(f) Delay in supply of equipment has been a constant problem. The deadlines set for the supply of Su-30 MKI and up-gradation of MiG-21 to MiG-21-93 level were not met. The problem of availability of spares on time remains acute till today with complaints of sub standard systems and spares being supplied.
(g) In the defence acquisition, the contractual obligations are not met, for instance Tangushka, Air Defense system.
(h) Russia is apprehensive of India’s diversified defense equipment sources.
“We (China) will stay on the path of open development and further expand the breadth and depth of opening-up. We will deepen the level of opening-up in the coastal areas, accelerate opening-up in the inland areas and upgrade opening-up in the border areas  .”
Chinese President Hu Jintao
52. The Chinese economy is the world’s second largest economy surpassing the Japanese economy in 2010. It is the fastest-growing economy, with average growth rate of 10% for the past two decades. It is the largest exporter and second largest importer in the world. The two most important sectors are agriculture and industry. In fact china is considered as the Shop floor of the world. China is largest creditor in the world and owns approximately 25% of US Treasury Bonds.  China understands that it has to play more active role in international affairs to sustain its double digit growth, thus China has started engaging actively with energy and resource rich countries to include Brazil, Russia and India. The emergence of China is marked by consistent economic growth, restructuring of its state owned enterprises, industrial and infrastructure development, growing foreign direct investment and positive trade balance. The effect of economic reforms with export led strategy has paved the way for phenomenon of Chinese growth.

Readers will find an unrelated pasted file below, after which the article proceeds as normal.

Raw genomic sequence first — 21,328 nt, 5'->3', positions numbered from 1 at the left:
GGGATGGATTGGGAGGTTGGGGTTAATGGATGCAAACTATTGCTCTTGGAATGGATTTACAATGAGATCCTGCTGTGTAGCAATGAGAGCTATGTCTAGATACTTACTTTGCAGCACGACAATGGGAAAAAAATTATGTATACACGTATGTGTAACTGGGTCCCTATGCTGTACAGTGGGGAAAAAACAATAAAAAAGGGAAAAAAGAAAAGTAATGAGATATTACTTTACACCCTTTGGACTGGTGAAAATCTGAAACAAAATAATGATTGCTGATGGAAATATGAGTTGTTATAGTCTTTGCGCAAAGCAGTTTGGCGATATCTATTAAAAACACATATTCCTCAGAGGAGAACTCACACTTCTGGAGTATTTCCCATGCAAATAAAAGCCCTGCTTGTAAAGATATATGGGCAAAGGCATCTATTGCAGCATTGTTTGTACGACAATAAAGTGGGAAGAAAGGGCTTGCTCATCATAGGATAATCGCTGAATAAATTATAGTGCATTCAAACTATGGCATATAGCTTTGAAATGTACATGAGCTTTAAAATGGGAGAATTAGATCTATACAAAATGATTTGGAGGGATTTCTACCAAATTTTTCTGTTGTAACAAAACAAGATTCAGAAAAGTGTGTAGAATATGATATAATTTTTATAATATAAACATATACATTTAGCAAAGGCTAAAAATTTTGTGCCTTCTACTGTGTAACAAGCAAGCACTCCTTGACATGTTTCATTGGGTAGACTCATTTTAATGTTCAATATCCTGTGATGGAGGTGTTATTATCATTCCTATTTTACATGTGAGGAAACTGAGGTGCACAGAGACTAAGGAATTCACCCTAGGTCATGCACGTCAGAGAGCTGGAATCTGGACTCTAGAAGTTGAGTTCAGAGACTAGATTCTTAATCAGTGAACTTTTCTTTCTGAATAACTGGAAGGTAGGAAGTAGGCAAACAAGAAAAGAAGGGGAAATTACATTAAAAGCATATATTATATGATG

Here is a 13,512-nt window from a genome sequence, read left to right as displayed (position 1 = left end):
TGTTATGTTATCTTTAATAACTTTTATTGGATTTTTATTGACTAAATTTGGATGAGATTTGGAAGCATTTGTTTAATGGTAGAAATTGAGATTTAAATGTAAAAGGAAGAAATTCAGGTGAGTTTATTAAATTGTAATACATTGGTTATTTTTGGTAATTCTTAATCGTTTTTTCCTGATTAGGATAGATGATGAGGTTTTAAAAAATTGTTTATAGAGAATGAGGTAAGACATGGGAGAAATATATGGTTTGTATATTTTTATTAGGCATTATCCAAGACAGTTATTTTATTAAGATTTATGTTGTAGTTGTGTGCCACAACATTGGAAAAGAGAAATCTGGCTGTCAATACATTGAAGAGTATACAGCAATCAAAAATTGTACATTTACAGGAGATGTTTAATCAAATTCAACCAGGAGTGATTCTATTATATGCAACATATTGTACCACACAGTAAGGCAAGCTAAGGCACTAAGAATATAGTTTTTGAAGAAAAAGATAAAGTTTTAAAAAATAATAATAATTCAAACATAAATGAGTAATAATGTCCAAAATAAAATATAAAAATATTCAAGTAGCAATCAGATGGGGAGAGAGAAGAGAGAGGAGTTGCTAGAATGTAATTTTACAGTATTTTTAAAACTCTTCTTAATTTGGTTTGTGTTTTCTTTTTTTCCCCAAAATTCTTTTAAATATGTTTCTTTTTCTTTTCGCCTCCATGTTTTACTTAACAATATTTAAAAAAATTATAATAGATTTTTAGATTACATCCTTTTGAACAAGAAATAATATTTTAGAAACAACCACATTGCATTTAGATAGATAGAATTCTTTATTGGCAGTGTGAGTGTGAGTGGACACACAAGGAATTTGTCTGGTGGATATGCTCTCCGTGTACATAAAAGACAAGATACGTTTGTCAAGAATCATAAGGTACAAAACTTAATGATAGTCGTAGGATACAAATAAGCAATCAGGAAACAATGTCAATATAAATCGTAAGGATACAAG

53. As per experts the rise of India and China is changing the global balance. Together they account for more than 40 % of world’s working age population and more than 19 % of global economy in Purchasing Power Parity term. It is believed by experts that Asia’s place in the world depends on how India and China work together as they rise and avoid ending up in opposite camps. To exploit the opportunity each offer for sustained economic growth they should not be paranoid and suspicious instead co-operate and compete economically and progress further. However India’s perceptions and policies with respect to China, as well as Sino-Indian relations, have determined and defined by two critical events